EGU22-9472
https://doi.org/10.5194/egusphere-egu22-9472
EGU General Assembly 2022
© Author(s) 2022. This work is distributed under
the Creative Commons Attribution 4.0 License.

Climate literacy for professionals in the Netherlands

Janette Bessembinder1, Jeroen Kluck2, Sabine Niederer2, and Reint Jan Renes2
Janette Bessembinder et al.
  • 1KNMI, WKD (Weather and Climate Services), De Bilt, Netherlands (janette.bessembinder@knmi.nl)
  • 2HvA (Amsterdam University of Applied Sciences), Amsterdam, Netherlands

Professionals in sectors such as urban planning, energy transition, health, need knowledge about climate change for e.g. designing tunnels, urban planning, risk assessments related to climate change, giving policy advice about adaptation measures. The required climate data and information is often not easy to find, needs to be processed, or there is so much climate data available that it is difficult to determine what should be used in a specific situation. In addition, these professionals often have contact with administrators and citizens who ask them questions about climate change, why certain adaptation measures are taken, etc. However, there are a lot of misunderstandings about climate and climate change and there is a lot of polarization.
Both the Dutch Meteorological Institute (KNMI) and the Amsterdam University of Applied Sciences (HvA) have a lot of contact with professionals working on climate adaptation and mitigation and they both recognize that professionals need more tailoring of climate data and, at the same time, they need help with the communication about climate change. Based on the experiences of the HvA and KNMI in recent years, they decided in the autumn of 2021 to combine their complementary expertises into a lectorate “Climate literacy” to develop new knowledge for professionals:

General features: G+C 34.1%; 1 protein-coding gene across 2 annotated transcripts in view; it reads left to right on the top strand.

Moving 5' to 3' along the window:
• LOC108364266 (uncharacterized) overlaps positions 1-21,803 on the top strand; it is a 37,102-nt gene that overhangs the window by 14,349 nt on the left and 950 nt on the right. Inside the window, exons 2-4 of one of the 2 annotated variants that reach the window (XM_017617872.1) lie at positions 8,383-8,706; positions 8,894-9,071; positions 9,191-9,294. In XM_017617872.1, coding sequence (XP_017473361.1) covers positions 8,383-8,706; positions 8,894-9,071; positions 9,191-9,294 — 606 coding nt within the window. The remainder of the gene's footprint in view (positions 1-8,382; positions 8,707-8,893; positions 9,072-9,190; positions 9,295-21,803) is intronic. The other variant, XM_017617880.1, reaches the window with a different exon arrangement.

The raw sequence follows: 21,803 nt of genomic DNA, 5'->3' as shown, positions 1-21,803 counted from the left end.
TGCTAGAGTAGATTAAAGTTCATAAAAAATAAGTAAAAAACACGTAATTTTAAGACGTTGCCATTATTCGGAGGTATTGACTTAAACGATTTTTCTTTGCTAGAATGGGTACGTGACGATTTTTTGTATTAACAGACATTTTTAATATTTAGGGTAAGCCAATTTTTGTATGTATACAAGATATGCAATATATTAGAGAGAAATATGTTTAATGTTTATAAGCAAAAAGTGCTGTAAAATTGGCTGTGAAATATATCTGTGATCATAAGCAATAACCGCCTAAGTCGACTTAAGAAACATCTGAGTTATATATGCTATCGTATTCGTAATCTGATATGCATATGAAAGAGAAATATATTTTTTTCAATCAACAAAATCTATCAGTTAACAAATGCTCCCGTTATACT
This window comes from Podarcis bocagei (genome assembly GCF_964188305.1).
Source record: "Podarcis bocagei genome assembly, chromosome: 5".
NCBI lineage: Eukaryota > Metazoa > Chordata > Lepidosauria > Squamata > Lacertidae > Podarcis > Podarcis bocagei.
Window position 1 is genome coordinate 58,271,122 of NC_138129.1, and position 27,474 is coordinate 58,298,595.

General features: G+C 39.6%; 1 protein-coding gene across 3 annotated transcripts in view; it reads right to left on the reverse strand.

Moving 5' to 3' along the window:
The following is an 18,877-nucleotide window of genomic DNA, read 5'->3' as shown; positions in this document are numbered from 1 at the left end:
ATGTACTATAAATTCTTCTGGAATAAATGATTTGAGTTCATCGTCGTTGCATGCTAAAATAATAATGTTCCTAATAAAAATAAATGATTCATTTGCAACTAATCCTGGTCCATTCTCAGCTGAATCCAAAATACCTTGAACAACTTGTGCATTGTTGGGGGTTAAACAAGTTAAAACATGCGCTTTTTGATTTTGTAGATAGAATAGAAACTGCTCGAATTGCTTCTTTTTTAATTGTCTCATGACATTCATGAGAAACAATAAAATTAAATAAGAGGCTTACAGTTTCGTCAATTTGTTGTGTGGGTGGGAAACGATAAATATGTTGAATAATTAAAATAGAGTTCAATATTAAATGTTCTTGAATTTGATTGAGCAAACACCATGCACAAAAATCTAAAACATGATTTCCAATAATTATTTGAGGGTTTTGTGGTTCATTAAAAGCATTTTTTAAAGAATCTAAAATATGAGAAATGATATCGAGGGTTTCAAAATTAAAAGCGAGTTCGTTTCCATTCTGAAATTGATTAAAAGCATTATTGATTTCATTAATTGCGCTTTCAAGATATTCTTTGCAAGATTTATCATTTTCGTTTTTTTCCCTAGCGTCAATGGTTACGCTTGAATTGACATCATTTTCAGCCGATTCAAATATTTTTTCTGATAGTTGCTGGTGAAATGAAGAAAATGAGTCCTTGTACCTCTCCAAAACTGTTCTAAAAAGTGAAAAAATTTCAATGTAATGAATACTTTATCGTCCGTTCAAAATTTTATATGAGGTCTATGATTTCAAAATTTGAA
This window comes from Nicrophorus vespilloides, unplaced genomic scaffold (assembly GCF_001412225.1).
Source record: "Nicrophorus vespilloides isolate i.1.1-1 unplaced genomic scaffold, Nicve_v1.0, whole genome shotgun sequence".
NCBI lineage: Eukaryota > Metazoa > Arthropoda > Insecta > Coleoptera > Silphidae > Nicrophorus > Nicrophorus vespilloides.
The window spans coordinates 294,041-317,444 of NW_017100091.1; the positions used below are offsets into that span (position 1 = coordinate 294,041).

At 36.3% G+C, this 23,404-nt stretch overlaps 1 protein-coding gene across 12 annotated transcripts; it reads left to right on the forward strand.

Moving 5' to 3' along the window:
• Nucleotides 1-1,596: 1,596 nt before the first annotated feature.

• about climate data and climate change for more effective use in design, risk assessment, policy advice and to be able to make well-informed decisions. This concerns technical knowledge about access to climate data, good use of climate data and climate scenarios, dealing with uncertainties, better linking of climate data and information to the purpose of the sector (i.e. based on knowledge of the technical systems) and decision support.
  • to effectively increase the “climate literacy” of citizens and administrators (tools, interventions, design methods, communication strategies, policy-making), so they  can act well informed in situations related to climate change. For professional users, reliable and easy to understand climate information is also necessary to create support among stakeholders and the general public. For this, it is necessary to connect with how people experience the environment and to relate causes, consequences and action perspectives to themselves.

During the presentation we will elaborate on why it is important to have a combined focus on the tailoring of climate data and communication for professionals, our experiences in the Netherlands and the ideas for research within this lectorate.

How to cite: Bessembinder, J., Kluck, J., Niederer, S., and Renes, R. J.: Climate literacy for professionals in the Netherlands, EGU General Assembly 2022, Vienna, Austria, 23–27 May 2022, EGU22-9472, https://doi.org/10.5194/egusphere-egu22-9472, 2022.

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